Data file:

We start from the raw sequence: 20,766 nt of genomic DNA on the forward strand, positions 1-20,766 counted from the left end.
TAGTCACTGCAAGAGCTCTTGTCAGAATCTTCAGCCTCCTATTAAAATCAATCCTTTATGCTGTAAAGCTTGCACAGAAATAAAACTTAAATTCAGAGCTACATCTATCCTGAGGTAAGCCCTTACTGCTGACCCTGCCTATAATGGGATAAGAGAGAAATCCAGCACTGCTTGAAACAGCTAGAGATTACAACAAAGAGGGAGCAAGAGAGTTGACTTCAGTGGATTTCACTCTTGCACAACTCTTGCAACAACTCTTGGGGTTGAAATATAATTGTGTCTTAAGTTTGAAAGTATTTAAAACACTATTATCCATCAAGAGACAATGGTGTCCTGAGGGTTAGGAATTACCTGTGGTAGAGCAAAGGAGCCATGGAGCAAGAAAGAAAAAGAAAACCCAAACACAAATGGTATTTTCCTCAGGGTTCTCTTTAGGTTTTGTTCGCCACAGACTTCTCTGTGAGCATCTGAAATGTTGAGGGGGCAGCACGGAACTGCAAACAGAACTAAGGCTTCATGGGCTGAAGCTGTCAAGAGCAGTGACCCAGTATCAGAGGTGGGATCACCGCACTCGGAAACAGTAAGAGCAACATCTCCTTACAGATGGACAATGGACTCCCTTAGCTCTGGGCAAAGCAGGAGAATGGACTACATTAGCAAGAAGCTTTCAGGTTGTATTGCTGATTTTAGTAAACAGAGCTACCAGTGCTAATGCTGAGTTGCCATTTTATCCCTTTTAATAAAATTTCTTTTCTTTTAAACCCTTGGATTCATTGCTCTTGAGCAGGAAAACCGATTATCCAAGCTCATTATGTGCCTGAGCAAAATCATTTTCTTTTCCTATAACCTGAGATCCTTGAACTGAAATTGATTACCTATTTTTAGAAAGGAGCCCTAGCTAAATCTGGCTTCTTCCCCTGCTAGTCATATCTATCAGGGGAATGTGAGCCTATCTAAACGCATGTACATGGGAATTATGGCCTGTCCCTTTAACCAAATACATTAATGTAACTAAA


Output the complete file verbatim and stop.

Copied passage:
We start from the raw sequence: 20,766 nt of genomic DNA on the forward strand, positions 1-20,766 counted from the left end.
TAGTCACTGCAAGAGCTCTTGTCAGAATCTTCAGCCTCCTATTAAAATCAATCCTTTATGCTGTAAAGCTTGCACAGAAATAAAACTTAAATTCAGAGCTACATCTATCCTGAGGTAAGCCCTTACTGCTGACCCTGCCTATAATGGGATAAGAGAGAAATCCAGCACTGCTTGAAACAGCTAGAGATTACAACAAAGAGGGAGCAAGAGAGTTGACTTCAGTGGATTTCACTCTTGCACAACTCTTGCAACAACTCTTGGGGTTGAAATATAATTGTGTCTTAAGTTTGAAAGTATTTAAAACACTATTATCCATCAAGAGACAATGGTGTCCTGAGGGTTAGGAATTACCTGTGGTAGAGCAAAGGAGCCATGGAGCAAGAAAGAAAAAGAAAACCCAAACACAAATGGTATTTTCCTCAGGGTTCTCTTTAGGTTTTGTTCGCCACAGACTTCTCTGTGAGCATCTGAAATGTTGAGGGGGCAGCACGGAACTGCAAACAGAACTAAGGCTTCATGGGCTGAAGCTGTCAAGAGCAGTGACCCAGTATCAGAGGTGGGATCACCGCACTCGGAAACAGTAAGAGCAACATCTCCTTACAGATGGACAATGGACTCCCTTAGCTCTGGGCAAAGCAGGAGAATGGACTACATTAGCAAGAAGCTTTCAGGTTGTATTGCTGATTTTAGTAAACAGAGCTACCAGTGCTAATGCTGAGTTGCCATTTTATCCCTTTTAATAAAATTTCTTTTCTTTTAAACCCTTGGATTCATTGCTCTTGAGCAGGAAAACCGATTATCCAAGCTCATTATGTGCCTGAGCAAAATCATTTTCTTTTCCTATAACCTGAGATCCTTGAACTGAAATTGATTACCTATTTTTAGAAAGGAGCCCTAGCTAAATCTGGCTTCTTCCCCTGCTAGTCATATCTATCAGGGGAATGTGAGCCTATCTAAACGCATGTACATGGGAATTATGGCCTGTCCCTTTAACCAAATACATTAATGTAACTAAA